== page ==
### Why do this problem?

This problem involves a significant 'final challenge' which can either be tackled on its own or after working on a set of related 'building blocks' designed to lead students to helpful insights. At one level it provides self-checking practice of the algorithms for column addition and short division. At its heart it is about challenging and developing students' understanding of place value.

Initially working on the building blocks then gives students the opportunity to work on harder mathematical challenges than they might otherwise attempt.

The problem is structured in a way that makes it ideal for students to work on in small groups.

### Possible approach

Hand out a set of building block cards (Word, PDF) to each group of three or four students. (The final challenge will need to be removed to be handed out later.) Within groups, there are several ways of structuring the task, depending on how experienced the students are at working together.

Each student, or pair of students, could be given their own building block to work on. After they have had an opportunity to make progress on their question, encourage them to share their findings with each other and work together on each other's tasks.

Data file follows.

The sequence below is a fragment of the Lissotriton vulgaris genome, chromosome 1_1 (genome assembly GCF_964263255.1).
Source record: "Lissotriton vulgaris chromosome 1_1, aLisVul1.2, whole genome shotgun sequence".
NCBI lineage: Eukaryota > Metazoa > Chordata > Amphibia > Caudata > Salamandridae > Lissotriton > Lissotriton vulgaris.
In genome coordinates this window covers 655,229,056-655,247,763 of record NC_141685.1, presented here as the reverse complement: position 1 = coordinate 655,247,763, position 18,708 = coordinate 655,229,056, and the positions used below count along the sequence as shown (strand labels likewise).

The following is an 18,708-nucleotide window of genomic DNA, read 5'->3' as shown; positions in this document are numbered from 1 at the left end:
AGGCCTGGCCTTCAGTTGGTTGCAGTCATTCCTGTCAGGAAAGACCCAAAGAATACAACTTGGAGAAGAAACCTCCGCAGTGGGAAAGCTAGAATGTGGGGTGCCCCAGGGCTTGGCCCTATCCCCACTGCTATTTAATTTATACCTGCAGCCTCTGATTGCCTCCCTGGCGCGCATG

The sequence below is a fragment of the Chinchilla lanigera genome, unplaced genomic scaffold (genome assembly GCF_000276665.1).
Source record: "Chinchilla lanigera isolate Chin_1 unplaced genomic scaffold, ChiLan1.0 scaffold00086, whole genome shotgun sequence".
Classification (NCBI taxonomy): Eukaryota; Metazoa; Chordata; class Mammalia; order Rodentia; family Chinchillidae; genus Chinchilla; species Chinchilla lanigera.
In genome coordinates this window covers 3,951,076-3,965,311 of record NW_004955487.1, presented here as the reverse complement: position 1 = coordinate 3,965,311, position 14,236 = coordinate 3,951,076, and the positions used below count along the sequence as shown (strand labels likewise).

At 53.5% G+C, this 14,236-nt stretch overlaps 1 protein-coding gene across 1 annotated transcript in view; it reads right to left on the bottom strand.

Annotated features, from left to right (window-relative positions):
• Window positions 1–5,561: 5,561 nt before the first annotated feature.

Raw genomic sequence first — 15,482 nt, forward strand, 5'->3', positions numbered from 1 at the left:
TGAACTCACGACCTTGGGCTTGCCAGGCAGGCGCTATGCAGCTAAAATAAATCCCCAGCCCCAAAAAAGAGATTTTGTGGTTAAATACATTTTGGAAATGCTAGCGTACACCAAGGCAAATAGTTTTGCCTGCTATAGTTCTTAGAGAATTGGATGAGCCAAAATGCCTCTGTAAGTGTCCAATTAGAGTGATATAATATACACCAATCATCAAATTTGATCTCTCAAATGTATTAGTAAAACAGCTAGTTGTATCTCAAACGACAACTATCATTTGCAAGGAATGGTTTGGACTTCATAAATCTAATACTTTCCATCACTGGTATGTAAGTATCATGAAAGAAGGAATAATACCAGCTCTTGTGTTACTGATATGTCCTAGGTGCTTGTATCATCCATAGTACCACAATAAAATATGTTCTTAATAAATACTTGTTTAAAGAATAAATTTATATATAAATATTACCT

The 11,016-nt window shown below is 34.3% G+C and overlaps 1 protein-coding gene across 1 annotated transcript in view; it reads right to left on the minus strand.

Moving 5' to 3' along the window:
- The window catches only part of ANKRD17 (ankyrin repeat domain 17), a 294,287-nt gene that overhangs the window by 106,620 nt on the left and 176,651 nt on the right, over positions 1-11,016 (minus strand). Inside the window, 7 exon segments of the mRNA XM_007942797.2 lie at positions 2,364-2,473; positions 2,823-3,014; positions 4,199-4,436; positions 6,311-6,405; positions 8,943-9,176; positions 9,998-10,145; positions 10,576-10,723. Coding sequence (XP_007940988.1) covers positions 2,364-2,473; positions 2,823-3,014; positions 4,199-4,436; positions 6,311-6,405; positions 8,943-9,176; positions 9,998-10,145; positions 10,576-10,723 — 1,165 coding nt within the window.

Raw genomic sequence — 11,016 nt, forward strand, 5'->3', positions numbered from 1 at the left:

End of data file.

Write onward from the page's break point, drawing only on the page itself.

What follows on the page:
Alternatively, the whole group could work together on all the building blocks, ensuring that the group doesn't move on until everyone understands.

When everyone in the group is satisfied that they have explored in detail the challenges in the building blocks, hand out the final challenge.

The teacher's role is to challenge groups to explain and justify their mathematical thinking, so that all members of the group are in a position to contribute to the solution of the challenge.

It is important to set aside some time at the end for students to share and compare their findings and explanations, whether through discussion or by providing a written record of what they did.

### Key questions

What important mathematical insights does my building block give me?
How can these insights help the group tackle the final challenge?

### Possible extension

Of course, students could be offered the Final Challenge without seeing any of the building blocks.
After establishing a general proof, students might like to try some similar problems:
Double Digit
Special Number
Repeaters

### Possible support

Encourage groups not to move on until everyone in the group understands. The building blocks could be distributed within groups in a way that plays to the strengths of particular students.

For students who have a weak grasp of place value, Diagonal Sums gives addition practice in a context where the place value structure is quite explicit.